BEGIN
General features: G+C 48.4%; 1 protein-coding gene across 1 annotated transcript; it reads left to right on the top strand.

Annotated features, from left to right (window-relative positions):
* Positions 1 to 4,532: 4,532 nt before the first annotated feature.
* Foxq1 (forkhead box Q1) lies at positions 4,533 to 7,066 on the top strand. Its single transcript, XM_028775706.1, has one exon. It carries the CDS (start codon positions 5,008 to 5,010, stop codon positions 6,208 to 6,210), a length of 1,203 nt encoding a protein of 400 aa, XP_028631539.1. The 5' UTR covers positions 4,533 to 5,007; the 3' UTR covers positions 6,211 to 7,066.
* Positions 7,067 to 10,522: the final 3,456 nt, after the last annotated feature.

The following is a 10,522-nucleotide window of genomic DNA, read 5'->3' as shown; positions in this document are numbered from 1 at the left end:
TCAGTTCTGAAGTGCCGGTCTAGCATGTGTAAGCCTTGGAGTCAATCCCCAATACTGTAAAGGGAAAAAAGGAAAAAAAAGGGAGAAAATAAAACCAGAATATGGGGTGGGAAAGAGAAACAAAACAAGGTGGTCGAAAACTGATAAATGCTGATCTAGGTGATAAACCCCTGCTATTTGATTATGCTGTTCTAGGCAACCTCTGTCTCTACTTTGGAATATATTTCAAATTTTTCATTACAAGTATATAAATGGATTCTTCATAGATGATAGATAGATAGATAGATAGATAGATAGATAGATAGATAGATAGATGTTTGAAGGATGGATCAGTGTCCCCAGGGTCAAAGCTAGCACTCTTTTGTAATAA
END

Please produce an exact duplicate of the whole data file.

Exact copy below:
General features: G+C 48.4%; 1 protein-coding gene across 1 annotated transcript; it reads left to right on the top strand.

Annotated features, from left to right (window-relative positions):
* Positions 1 to 4,532: 4,532 nt before the first annotated feature.
* Foxq1 (forkhead box Q1) lies at positions 4,533 to 7,066 on the top strand. Its single transcript, XM_028775706.1, has one exon. It carries the CDS (start codon positions 5,008 to 5,010, stop codon positions 6,208 to 6,210), a length of 1,203 nt encoding a protein of 400 aa, XP_028631539.1. The 5' UTR covers positions 4,533 to 5,007; the 3' UTR covers positions 6,211 to 7,066.
* Positions 7,067 to 10,522: the final 3,456 nt, after the last annotated feature.

The following is a 10,522-nucleotide window of genomic DNA, read 5'->3' as shown; positions in this document are numbered from 1 at the left end:
TCAGTTCTGAAGTGCCGGTCTAGCATGTGTAAGCCTTGGAGTCAATCCCCAATACTGTAAAGGGAAAAAAGGAAAAAAAAGGGAGAAAATAAAACCAGAATATGGGGTGGGAAAGAGAAACAAAACAAGGTGGTCGAAAACTGATAAATGCTGATCTAGGTGATAAACCCCTGCTATTTGATTATGCTGTTCTAGGCAACCTCTGTCTCTACTTTGGAATATATTTCAAATTTTTCATTACAAGTATATAAATGGATTCTTCATAGATGATAGATAGATAGATAGATAGATAGATAGATAGATAGATAGATAGATGTTTGAAGGATGGATCAGTGTCCCCAGGGTCAAAGCTAGCACTCTTTTGTAATAA